Our destination was Salzburg, a gorgeous Austrian city noted as being the birthplace of Mozart, the setting for lots of scenes in The Sound of Music and various other things...but you know me well enough to realise it was all about the cake!
The CCBF (Caked Crusader’s Boyfriend) and I stayed at the Hotel Stein which has a wonderful rooftop terrace looking across the old town (Salzburg is split by the Salzach river – one side is known as the Old Town...and I’m sure you can guess what the other half’s known as!).
Our first cake was on the terrace shortly after arriving, and when I say ‘shortly’.....let’s just say that our suitcases hadn’t even been unpacked at this point! Here is the striking Mozart cake:
I would describe this as a hazelnut japonnaise style cake but with the addition of pistachio marzipan. Under the top layer of pistachio marzipan was a thin layer of apricot jam. The sponge was extremely light and the filling moussey. Very easy to eat!
One of the most striking things you will notice walking around Salzburg are the iron shop signs. Most shops have them and, although they look centuries old, some are recent. This one outside a baker’s caught my eye:
Spend more than a second in Salzburg and you can’t fail to notice the rather imposing fortress that looms over the City. It is called Festung Hohensalzburg, literally meaning High Salzburg Fortress and is reached by funicular railway. The views across the City are worth the trip alone:
But views alone cannot sustain one for long and, luckily, the Fortress eateries sell rather tasty treats! On our first visit to the Fortress we had delicious plum cake:
The light sponge base was topped with plums. Between the plums and sponge was an additional layer – the CCBF and I disagreed as to what this was. He thought it was custard of some sort whereas I thought it tasted more like a cheesecake. Whatever it was the buttery, vanilla taste was heavenly! Do you think a cake has ever had a better background than this?
We chose the Fortress (on a different day, I stress!) to sample Salzburger Nockerl, the eponymous dessert of the City. I think Nockerl means dumpling but I’m willing to be corrected if wrong. It’s cooked to order and takes about 20 minutes to arrive (although due to some rather indifferent service ours took an hour to arrive). Here it is:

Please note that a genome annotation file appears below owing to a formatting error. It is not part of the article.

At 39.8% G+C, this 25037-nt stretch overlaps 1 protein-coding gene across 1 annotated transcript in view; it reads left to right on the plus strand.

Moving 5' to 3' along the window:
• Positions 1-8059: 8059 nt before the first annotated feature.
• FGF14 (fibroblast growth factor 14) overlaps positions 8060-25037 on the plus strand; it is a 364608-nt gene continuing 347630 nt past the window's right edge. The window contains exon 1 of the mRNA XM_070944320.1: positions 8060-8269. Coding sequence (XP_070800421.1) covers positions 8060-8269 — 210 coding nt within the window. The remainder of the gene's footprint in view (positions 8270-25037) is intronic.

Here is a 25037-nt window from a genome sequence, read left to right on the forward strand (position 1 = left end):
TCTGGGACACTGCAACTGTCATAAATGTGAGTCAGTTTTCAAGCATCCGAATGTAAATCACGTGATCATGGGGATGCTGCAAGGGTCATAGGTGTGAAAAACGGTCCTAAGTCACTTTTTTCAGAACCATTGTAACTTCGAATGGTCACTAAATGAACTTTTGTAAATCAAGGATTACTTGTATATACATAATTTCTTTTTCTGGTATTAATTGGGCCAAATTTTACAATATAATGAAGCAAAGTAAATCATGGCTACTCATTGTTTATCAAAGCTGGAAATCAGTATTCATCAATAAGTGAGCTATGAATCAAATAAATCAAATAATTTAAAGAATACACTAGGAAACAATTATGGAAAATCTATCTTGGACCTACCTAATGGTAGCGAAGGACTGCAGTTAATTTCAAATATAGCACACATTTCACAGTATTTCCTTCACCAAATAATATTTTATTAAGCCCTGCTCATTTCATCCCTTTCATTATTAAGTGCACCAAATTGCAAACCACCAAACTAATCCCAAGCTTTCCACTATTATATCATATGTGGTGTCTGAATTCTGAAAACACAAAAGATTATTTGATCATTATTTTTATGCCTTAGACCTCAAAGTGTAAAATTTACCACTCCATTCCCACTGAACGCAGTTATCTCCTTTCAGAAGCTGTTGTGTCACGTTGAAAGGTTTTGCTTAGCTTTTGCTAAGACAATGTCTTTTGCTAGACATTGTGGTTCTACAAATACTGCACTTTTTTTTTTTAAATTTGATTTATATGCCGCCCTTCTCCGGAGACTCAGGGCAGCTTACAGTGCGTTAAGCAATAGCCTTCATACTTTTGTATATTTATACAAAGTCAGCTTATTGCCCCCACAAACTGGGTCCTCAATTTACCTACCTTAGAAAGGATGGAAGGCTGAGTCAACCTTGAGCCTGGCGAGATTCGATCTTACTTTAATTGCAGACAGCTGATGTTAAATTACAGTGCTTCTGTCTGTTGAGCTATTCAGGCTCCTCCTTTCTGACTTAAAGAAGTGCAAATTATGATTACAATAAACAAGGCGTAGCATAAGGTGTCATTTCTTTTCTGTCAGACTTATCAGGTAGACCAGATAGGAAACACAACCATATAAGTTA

I consider myself to be blessed with a hearty appetite (i.e. greedy) but even I think this is a big dessert for two people. Yes, you read it right – this is meant for two people to share...and after a hearty Austrian main course!
The Nockerl is extremely light, almost frothy. It tastes and looks like a cross between a soufflé and a meringue. The texture is such that it dissolves in your mouth meaning that you can eat a lot of it – it’s sweet but not sickly. There is a thin layer of fruit in the bottom of the dish and extra fruit and jam was provided on the side.
We both agreed that the best bit was the thin crust that forms on baking – it’s squidgy and sugary. After we had both had large servings this much was left (don’t worry, we rallied and made further inroads after the photo was taken!)
After a tiring day’s sightseeing, shopping and eating one sometimes needs a pick-me-up to raise energy levels. Purely by chance we stumbled upon Sporer one of the strangest little shops we’d ever seen –so small that four customers would crowd it. It sold bottles of schnapps and liqueurs but also, at the shop counter, sold tiny measures to drink in the shop – it isn’t a bar but you can stand at the counter and get intoxicated (rather quickly) on lethally strong spirits. The Nuss likor almost did for me and, even though the measure was only 2cl, the CCBF had to help me out! This photo shows the wares on offer:
Strudel was a conundrum. There seemed to be a difference as to whether the strudel was served with a cup of tea/coffee or whether it was a dessert. In my mind, strudel has crispy, flaky pastry but the dessert strudels – the kind we had – were softer and totally un-crispy. Our first strudel was of the apple variety at the intriguingly named “Zum Wilden Mann” i.e. the Wild Man.
The website isn’t in English yet, but if you click on the Speisekarten tab the menu is available in English – it’s a good read if you want to see what Austrian cuisine is all about.
The apple filling wasn’t overly sweet so the natural flavour of the apple dominated. The vanilla sauce and whipped cream complimented the strudel well. I thought the vanilla sauce was lovely – far lighter than custard and with a strong vanilla taste. The CCBF described it as being like “thin Bird’s custard” but then clarified that he liked Bird’s custard so it wasn’t a criticism.
Our second taste of strudel was a sweet cheese-filled strudel at the Golden Ente located in the fascinating Gold Gasse (a street full of small shops selling a range of items from jewellery to decorative painted metal ornaments)
This strudel was a real taste of the past for me. Whenever we used to have family get-togethers when I was younger the CCM (Caked Crusader’s Ma) would always make a baked European-style cheesecake. This was quite different to an American cheesecake, the main differences being that it was less sweet and had no fruit or topping of any kind. This strudel filling was exactly the same taste. Funnily enough, when I was younger I didn’t like the CCM’s cheesecake but my tastebuds have obviously changed and I really enjoyed this dish.
Part 2 to follow midweek.....